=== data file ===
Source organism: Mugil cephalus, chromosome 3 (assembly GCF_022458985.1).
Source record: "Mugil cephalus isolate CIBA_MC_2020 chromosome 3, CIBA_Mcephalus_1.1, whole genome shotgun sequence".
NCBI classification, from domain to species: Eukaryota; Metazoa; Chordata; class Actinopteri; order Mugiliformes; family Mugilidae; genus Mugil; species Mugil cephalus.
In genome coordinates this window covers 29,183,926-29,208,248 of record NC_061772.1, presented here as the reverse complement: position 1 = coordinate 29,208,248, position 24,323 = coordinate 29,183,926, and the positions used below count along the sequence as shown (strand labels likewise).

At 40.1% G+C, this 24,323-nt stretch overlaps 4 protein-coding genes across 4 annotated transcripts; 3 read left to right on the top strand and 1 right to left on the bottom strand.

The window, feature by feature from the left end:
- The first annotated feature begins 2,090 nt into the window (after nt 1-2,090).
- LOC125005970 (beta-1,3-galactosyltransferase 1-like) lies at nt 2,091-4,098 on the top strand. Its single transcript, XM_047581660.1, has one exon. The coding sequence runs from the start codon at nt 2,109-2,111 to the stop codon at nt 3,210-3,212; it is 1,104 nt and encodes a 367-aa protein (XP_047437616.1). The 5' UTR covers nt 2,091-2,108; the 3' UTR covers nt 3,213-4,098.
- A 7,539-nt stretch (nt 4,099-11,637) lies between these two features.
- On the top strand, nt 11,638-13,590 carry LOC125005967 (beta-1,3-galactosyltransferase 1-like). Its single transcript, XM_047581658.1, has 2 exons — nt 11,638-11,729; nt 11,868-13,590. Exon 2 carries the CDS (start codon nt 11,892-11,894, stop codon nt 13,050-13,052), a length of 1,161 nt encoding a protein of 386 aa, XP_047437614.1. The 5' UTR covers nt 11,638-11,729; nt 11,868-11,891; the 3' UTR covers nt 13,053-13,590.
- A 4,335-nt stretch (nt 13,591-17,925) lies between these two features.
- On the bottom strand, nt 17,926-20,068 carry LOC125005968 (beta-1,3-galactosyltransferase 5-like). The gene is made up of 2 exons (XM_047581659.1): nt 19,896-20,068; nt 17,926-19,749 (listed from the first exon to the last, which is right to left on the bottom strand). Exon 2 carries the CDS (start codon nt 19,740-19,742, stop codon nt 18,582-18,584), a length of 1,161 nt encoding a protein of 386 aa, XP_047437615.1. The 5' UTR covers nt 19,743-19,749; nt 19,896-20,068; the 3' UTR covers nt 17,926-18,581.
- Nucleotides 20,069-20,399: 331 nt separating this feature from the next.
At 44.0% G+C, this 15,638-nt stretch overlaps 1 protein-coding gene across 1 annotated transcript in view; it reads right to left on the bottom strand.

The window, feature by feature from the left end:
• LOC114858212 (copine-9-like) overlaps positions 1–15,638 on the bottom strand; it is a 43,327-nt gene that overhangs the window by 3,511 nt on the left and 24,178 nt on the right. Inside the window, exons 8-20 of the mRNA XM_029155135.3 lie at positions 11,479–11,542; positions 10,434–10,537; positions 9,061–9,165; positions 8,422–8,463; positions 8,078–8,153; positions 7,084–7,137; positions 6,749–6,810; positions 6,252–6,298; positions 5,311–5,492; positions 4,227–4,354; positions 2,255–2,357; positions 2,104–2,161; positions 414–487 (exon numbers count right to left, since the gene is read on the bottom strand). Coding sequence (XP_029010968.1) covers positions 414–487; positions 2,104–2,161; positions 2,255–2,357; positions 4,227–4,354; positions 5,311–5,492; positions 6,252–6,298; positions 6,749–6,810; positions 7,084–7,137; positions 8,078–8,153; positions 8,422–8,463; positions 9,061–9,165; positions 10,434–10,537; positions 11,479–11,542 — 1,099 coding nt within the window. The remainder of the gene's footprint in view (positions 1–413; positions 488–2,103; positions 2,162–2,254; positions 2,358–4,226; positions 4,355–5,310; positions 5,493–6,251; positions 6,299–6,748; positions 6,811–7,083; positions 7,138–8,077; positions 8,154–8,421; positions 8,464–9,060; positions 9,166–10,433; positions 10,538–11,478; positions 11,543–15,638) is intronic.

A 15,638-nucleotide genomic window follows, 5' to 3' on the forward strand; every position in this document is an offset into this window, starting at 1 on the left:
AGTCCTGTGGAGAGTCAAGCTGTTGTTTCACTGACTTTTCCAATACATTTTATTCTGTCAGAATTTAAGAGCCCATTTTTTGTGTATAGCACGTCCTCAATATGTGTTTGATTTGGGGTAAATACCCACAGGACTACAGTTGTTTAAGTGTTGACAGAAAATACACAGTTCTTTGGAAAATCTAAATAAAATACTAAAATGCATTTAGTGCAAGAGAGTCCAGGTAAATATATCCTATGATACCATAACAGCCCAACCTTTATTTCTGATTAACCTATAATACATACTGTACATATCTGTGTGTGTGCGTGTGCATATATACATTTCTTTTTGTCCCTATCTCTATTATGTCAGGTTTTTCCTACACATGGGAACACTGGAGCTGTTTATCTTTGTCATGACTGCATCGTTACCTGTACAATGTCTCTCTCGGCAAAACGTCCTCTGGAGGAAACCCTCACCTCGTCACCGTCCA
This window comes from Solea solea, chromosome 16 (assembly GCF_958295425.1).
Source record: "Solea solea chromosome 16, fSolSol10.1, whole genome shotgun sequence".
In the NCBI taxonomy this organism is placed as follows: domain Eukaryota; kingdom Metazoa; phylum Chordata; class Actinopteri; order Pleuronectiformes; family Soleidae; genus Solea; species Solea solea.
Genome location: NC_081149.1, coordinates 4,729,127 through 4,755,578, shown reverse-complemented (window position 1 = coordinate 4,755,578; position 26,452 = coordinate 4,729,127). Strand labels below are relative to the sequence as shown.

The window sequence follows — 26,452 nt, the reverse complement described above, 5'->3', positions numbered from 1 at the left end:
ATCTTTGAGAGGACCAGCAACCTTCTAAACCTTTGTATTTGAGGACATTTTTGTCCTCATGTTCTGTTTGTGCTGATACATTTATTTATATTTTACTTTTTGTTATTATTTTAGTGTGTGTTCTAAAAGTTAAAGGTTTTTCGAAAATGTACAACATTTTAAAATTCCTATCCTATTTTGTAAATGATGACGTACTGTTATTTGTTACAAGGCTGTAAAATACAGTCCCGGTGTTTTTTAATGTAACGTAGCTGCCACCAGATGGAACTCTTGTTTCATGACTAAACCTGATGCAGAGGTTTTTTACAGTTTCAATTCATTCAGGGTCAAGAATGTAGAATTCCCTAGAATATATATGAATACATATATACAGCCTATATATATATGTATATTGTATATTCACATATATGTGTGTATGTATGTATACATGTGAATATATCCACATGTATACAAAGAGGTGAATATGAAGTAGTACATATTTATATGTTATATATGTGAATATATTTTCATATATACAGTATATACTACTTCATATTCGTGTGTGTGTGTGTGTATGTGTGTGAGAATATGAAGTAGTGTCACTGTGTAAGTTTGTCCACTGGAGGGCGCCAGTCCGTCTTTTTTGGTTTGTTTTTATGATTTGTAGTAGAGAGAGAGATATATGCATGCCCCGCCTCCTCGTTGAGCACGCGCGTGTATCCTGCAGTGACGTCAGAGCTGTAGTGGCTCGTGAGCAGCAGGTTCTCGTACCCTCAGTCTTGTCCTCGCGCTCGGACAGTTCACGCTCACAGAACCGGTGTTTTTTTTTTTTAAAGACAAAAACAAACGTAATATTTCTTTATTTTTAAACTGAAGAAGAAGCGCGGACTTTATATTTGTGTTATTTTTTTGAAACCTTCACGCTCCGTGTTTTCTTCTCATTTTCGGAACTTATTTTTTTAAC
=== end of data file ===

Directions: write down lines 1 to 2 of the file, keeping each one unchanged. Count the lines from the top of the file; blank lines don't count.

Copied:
Source organism: Mugil cephalus, chromosome 3 (assembly GCF_022458985.1).
Source record: "Mugil cephalus isolate CIBA_MC_2020 chromosome 3, CIBA_Mcephalus_1.1, whole genome shotgun sequence".